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Germany in the post-Merkel era

An interview with Stephen Szabo, a senior fellow at the American Institute for Contemporary German Studies in Washington, DC. Interviewer: Kate Langdon

KATE LANGDON: Transatlantic relations have been a cornerstone of German foreign policy for decades. As US President Donald Trump questions the political legitimacy of the European Union (EU) through acts such as downgrading the EU’s economic and diplomatic priorities, will Germany seek to strengthen transatlantic ties? Has President Trump inflicted any irreparable damage already?

STEPHEN SZABO: Yes, Germany certainly will seek to strengthen transatlantic ties. Germany has too many interests at stake to allow these ties to be dissolved simply due to the actions of one administration, or more precisely the actions of the White House. The US market is the largest single-export market for Germany and the American security relationship remains indispensable to German security. Chancellor Angela Merkel learnt from the split over the Iraq war that Germany could not afford another break of the type that occurred with former Chancellor of Germany Gerhard Schroeder’s split with the Bush Administration.

March 5, 2019 - Kate Langdon Stephen Szabo

What could a Serbia-Kosovo border swap achieve?

The idea of changing the borders of Kosovo has existed in the Serbian debate since the 1990s, but was never seriously discussed internationally. A new opening suddenly emerged late last year and serious talks and support seems to be growing. The question remains, however, whether an agreement would lead to a break in the status quo or create even greater problems for both countries and the region.

The dialogue between Serbia and Kosovo has become a permanent feature of the relationship between the two countries over the past eight years. Along the way, there have been numerous agreements, mostly concluded in Brussels behind closed doors with only press releases of the European Union to document them. The atmosphere has been a continuous up and down, filled with tense moments, from a clash at the border checkpoints in 2011 to the train incident in 2017, to the tariffs imposed on Serbian and Bosnian goods in the last number of years. Paradoxically, the longer the dialogue has continued, the tenser relations appear to have gotten.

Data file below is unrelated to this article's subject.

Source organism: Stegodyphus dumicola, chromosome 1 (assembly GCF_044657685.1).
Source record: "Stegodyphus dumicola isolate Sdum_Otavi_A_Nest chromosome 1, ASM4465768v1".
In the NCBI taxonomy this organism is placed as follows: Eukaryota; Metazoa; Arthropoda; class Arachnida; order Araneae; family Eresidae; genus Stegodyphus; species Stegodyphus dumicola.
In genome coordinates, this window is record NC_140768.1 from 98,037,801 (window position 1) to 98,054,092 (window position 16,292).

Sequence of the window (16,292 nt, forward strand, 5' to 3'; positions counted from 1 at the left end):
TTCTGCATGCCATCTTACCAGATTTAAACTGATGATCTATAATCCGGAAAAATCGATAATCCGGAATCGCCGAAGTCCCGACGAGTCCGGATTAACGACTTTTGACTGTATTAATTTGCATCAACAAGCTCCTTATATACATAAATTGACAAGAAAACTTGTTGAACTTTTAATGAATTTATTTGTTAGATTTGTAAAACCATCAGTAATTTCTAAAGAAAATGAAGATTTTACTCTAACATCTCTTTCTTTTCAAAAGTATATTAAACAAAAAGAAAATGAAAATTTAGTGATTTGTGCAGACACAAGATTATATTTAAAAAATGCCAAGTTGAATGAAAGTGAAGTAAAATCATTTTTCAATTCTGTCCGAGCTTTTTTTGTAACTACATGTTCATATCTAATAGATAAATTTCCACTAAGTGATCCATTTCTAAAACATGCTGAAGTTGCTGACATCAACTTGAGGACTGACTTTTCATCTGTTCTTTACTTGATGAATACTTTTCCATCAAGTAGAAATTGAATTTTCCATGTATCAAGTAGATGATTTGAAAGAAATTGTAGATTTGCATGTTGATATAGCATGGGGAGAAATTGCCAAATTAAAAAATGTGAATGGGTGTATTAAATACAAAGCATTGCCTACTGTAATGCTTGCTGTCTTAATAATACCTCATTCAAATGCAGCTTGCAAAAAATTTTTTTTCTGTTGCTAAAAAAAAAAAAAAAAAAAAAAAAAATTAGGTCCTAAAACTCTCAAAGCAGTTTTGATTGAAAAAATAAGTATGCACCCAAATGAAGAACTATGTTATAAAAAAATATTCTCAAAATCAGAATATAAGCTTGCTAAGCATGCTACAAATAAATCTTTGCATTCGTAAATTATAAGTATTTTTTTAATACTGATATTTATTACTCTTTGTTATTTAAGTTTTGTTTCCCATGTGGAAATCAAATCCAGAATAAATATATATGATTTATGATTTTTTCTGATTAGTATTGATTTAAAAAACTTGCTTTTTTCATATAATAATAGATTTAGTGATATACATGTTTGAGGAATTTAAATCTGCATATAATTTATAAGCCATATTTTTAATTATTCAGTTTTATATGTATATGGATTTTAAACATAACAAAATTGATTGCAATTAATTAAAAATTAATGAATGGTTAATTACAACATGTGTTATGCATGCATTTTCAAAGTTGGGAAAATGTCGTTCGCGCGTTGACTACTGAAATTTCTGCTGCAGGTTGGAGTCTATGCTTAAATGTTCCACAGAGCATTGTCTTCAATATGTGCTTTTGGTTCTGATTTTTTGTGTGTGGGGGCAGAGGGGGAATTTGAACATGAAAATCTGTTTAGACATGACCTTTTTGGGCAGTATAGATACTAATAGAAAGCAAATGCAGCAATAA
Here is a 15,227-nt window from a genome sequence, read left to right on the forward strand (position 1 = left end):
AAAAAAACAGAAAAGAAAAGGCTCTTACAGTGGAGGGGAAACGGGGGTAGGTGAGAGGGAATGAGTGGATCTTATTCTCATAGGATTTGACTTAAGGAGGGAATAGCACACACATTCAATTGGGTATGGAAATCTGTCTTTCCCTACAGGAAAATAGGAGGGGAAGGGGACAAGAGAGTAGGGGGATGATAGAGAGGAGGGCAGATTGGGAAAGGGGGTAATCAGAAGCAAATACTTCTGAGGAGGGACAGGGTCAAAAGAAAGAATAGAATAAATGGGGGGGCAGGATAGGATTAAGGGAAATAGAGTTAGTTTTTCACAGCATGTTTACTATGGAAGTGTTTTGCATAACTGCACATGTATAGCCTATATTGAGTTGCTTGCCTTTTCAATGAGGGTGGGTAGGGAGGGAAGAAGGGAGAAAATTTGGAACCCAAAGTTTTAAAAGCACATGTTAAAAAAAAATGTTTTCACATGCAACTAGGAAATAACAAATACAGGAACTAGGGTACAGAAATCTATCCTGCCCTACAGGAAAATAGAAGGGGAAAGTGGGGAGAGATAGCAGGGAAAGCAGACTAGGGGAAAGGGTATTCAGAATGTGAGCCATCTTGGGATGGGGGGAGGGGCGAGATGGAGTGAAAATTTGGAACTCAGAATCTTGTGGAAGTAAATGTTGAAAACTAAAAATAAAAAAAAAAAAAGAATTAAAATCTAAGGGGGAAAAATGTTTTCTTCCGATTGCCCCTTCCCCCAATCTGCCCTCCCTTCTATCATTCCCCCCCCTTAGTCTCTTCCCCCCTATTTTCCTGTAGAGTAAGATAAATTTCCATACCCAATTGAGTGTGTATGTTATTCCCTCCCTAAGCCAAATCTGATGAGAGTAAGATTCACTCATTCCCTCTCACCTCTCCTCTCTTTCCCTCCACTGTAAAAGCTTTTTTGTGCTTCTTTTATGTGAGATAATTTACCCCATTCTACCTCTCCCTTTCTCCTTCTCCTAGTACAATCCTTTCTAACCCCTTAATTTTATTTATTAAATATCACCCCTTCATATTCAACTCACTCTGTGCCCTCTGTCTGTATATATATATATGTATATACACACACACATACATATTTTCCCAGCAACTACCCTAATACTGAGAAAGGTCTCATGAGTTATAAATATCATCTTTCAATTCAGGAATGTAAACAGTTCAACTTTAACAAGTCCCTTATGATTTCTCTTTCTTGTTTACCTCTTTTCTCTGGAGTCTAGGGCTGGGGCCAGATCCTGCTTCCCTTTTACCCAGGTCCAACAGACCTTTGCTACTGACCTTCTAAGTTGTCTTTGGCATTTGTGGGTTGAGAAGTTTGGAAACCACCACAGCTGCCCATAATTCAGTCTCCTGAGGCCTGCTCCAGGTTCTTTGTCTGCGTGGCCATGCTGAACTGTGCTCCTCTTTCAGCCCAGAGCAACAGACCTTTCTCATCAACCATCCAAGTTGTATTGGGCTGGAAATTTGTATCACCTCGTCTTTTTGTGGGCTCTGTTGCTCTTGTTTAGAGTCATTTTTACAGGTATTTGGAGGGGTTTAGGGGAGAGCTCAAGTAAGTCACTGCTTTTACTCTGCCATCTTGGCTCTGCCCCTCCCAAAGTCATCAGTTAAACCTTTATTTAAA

March 5, 2019 - Florian Bieber

Integration impasse

Since the early stages of the creation of the union state between Belarus and Russia, leaders of both countries have exhibited distrust towards one another. This was even more visible in recent years, especially since the annexation of Crimea. The last few years have seen more differences emerge which could actually close any path to full integration.

Despite being considered a pariah in Europe, Belarus belongs to many international organisations. In addition to being a member of the OSCE, the Commonwealth of Independent States (CIS) and the Eurasian Economic Union, it participates as a member (or observer) in lesser known organisations such as the Non-Aligned Movement or the Shanghai Co-operation Organisation. It was also a signatory of an agreement with the Russian Federation which, in 1996, established a formal union between the two states. This moment is annually commemorated by both countries (every April 2nd) as the Day of Unity of the Peoples of Russia and Belarus.

March 4, 2019 - Maxim Rust

The ghosts of Armenia’s past

The Velvet Revolution in Armenia brought not only Nikol Pashinyan to power but also hope of changing Armenia’s trajectory. However, overcoming the challenges that Armenia faces, particularly in geopolitics and foreign policy, will be critical in order to break the cycle of events that has plagued the country since the fall of the Soviet Union.

Political analysts and scientists frequently forget about their core responsibility, often preparing a simple analysis of events and extrapolating superficial conclusions. However, the actual challenge lies in an attempt to find patterns and long-lasting determinants behind power relations in everyday political dynamics. In the case of Armenia, much has already been written about the revolutionary events from last spring, which brought an end to the decades-long ruling class and a new face to the political scene – most notably Prime Minister Nikol Pashinyan. The order of events, possible outcomes and varied predictions were produced by many from different angles of interpretation.

March 4, 2019 - Bartłomiej Krzysztan

Orbán’s dangerously familiar discourse

Hungarian rhetoric vis-à-vis its minorities throughout Central and Eastern Europe find more and more similarities with Russian policy toward its own Russian (speaking) minorities. Meanwhile, Hungary’s concept of “Christian Democracy” finds common roots with the Russian concept of “sovereign democracy”.

Viktor Orbán’s political power relies on his ability to build a philosophical skeleton for Fidesz’s domestic and foreign policies. In that sense, Orbán follows Vladimir Putin’s path in building an unstable system for his own reign’s sustainability: making Christianity the structure of the political and social system and elevating themselves as guarantors of self-declared Christian values while scapegoating the decadent West which has humiliated Hungary’s or Russia’s greatness.

March 4, 2019 - John Mastadar

Estonian elections: A crucial test for political stability